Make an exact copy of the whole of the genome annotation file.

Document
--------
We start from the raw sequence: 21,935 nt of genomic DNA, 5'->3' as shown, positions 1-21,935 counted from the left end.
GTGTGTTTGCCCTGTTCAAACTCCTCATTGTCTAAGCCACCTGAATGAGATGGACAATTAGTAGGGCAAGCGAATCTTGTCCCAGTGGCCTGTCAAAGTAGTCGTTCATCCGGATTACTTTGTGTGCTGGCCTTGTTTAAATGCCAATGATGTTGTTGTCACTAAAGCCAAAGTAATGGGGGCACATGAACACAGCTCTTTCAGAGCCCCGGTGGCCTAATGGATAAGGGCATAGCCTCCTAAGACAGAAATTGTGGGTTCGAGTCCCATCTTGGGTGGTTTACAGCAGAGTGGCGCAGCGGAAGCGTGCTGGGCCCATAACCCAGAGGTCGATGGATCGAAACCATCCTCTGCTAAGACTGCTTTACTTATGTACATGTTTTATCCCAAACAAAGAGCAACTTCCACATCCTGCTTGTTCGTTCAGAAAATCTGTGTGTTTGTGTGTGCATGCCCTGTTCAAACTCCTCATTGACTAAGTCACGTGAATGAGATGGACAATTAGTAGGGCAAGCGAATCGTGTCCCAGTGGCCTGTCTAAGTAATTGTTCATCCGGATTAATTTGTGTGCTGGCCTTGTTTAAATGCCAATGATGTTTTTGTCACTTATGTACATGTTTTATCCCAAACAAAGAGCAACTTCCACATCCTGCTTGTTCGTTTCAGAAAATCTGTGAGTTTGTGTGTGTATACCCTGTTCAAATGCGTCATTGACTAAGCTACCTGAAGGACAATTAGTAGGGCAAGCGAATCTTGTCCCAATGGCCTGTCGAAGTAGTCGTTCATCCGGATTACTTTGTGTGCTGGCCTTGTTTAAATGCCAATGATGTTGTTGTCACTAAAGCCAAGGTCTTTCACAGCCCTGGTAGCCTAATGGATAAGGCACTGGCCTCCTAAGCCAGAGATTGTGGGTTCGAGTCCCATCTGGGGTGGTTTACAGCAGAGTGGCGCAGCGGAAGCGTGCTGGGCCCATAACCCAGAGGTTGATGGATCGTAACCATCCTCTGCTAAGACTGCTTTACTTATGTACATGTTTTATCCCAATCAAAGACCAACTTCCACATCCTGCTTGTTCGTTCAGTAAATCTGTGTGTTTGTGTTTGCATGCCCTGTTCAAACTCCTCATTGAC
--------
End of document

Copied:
We start from the raw sequence: 21,935 nt of genomic DNA, 5'->3' as shown, positions 1-21,935 counted from the left end.
GTGTGTTTGCCCTGTTCAAACTCCTCATTGTCTAAGCCACCTGAATGAGATGGACAATTAGTAGGGCAAGCGAATCTTGTCCCAGTGGCCTGTCAAAGTAGTCGTTCATCCGGATTACTTTGTGTGCTGGCCTTGTTTAAATGCCAATGATGTTGTTGTCACTAAAGCCAAAGTAATGGGGGCACATGAACACAGCTCTTTCAGAGCCCCGGTGGCCTAATGGATAAGGGCATAGCCTCCTAAGACAGAAATTGTGGGTTCGAGTCCCATCTTGGGTGGTTTACAGCAGAGTGGCGCAGCGGAAGCGTGCTGGGCCCATAACCCAGAGGTCGATGGATCGAAACCATCCTCTGCTAAGACTGCTTTACTTATGTACATGTTTTATCCCAAACAAAGAGCAACTTCCACATCCTGCTTGTTCGTTCAGAAAATCTGTGTGTTTGTGTGTGCATGCCCTGTTCAAACTCCTCATTGACTAAGTCACGTGAATGAGATGGACAATTAGTAGGGCAAGCGAATCGTGTCCCAGTGGCCTGTCTAAGTAATTGTTCATCCGGATTAATTTGTGTGCTGGCCTTGTTTAAATGCCAATGATGTTTTTGTCACTTATGTACATGTTTTATCCCAAACAAAGAGCAACTTCCACATCCTGCTTGTTCGTTTCAGAAAATCTGTGAGTTTGTGTGTGTATACCCTGTTCAAATGCGTCATTGACTAAGCTACCTGAAGGACAATTAGTAGGGCAAGCGAATCTTGTCCCAATGGCCTGTCGAAGTAGTCGTTCATCCGGATTACTTTGTGTGCTGGCCTTGTTTAAATGCCAATGATGTTGTTGTCACTAAAGCCAAGGTCTTTCACAGCCCTGGTAGCCTAATGGATAAGGCACTGGCCTCCTAAGCCAGAGATTGTGGGTTCGAGTCCCATCTGGGGTGGTTTACAGCAGAGTGGCGCAGCGGAAGCGTGCTGGGCCCATAACCCAGAGGTTGATGGATCGTAACCATCCTCTGCTAAGACTGCTTTACTTATGTACATGTTTTATCCCAATCAAAGACCAACTTCCACATCCTGCTTGTTCGTTCAGTAAATCTGTGTGTTTGTGTTTGCATGCCCTGTTCAAACTCCTCATTGAC